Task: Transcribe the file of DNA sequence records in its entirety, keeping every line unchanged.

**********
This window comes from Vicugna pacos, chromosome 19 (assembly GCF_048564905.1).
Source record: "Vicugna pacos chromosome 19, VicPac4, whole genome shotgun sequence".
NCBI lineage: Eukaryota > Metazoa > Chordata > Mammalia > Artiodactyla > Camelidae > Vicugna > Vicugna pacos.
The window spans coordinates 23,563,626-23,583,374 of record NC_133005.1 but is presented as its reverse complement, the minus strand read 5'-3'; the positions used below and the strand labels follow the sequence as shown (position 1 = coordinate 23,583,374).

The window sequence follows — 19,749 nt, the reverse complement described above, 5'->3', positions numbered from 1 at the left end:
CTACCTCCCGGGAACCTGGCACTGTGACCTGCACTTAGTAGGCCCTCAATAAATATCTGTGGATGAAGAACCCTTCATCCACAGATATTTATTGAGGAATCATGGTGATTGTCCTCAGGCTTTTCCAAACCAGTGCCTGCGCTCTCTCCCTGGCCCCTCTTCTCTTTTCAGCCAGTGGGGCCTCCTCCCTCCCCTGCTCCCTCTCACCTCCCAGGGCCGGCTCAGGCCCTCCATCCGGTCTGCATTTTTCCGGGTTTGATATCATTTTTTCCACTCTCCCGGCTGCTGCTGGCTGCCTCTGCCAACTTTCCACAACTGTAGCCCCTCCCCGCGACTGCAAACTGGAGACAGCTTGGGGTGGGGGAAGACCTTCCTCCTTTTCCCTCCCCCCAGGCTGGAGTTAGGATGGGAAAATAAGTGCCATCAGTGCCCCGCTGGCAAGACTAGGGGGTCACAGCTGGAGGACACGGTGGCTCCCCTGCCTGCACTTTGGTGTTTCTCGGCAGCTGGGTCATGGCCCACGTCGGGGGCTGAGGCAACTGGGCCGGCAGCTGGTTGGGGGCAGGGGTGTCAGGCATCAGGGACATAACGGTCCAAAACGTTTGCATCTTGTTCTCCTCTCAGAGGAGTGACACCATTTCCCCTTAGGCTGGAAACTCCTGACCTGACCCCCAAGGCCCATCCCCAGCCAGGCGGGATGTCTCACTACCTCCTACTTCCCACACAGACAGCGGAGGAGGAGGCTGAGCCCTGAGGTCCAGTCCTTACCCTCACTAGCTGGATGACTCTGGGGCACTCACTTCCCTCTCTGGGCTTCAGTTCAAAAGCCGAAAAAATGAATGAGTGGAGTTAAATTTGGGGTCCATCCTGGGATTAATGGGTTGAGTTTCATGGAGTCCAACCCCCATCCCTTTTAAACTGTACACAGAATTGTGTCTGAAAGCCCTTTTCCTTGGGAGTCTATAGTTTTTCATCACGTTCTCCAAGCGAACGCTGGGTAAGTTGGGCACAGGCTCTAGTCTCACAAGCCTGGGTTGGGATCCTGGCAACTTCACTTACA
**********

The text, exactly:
This window comes from Vicugna pacos, chromosome 19 (assembly GCF_048564905.1).
Source record: "Vicugna pacos chromosome 19, VicPac4, whole genome shotgun sequence".
NCBI lineage: Eukaryota > Metazoa > Chordata > Mammalia > Artiodactyla > Camelidae > Vicugna > Vicugna pacos.
The window spans coordinates 23,563,626-23,583,374 of record NC_133005.1 but is presented as its reverse complement, the minus strand read 5'-3'; the positions used below and the strand labels follow the sequence as shown (position 1 = coordinate 23,583,374).

The window sequence follows — 19,749 nt, the reverse complement described above, 5'->3', positions numbered from 1 at the left end:
CTACCTCCCGGGAACCTGGCACTGTGACCTGCACTTAGTAGGCCCTCAATAAATATCTGTGGATGAAGAACCCTTCATCCACAGATATTTATTGAGGAATCATGGTGATTGTCCTCAGGCTTTTCCAAACCAGTGCCTGCGCTCTCTCCCTGGCCCCTCTTCTCTTTTCAGCCAGTGGGGCCTCCTCCCTCCCCTGCTCCCTCTCACCTCCCAGGGCCGGCTCAGGCCCTCCATCCGGTCTGCATTTTTCCGGGTTTGATATCATTTTTTCCACTCTCCCGGCTGCTGCTGGCTGCCTCTGCCAACTTTCCACAACTGTAGCCCCTCCCCGCGACTGCAAACTGGAGACAGCTTGGGGTGGGGGAAGACCTTCCTCCTTTTCCCTCCCCCCAGGCTGGAGTTAGGATGGGAAAATAAGTGCCATCAGTGCCCCGCTGGCAAGACTAGGGGGTCACAGCTGGAGGACACGGTGGCTCCCCTGCCTGCACTTTGGTGTTTCTCGGCAGCTGGGTCATGGCCCACGTCGGGGGCTGAGGCAACTGGGCCGGCAGCTGGTTGGGGGCAGGGGTGTCAGGCATCAGGGACATAACGGTCCAAAACGTTTGCATCTTGTTCTCCTCTCAGAGGAGTGACACCATTTCCCCTTAGGCTGGAAACTCCTGACCTGACCCCCAAGGCCCATCCCCAGCCAGGCGGGATGTCTCACTACCTCCTACTTCCCACACAGACAGCGGAGGAGGAGGCTGAGCCCTGAGGTCCAGTCCTTACCCTCACTAGCTGGATGACTCTGGGGCACTCACTTCCCTCTCTGGGCTTCAGTTCAAAAGCCGAAAAAATGAATGAGTGGAGTTAAATTTGGGGTCCATCCTGGGATTAATGGGTTGAGTTTCATGGAGTCCAACCCCCATCCCTTTTAAACTGTACACAGAATTGTGTCTGAAAGCCCTTTTCCTTGGGAGTCTATAGTTTTTCATCACGTTCTCCAAGCGAACGCTGGGTAAGTTGGGCACAGGCTCTAGTCTCACAAGCCTGGGTTGGGATCCTGGCAACTTCACTTACA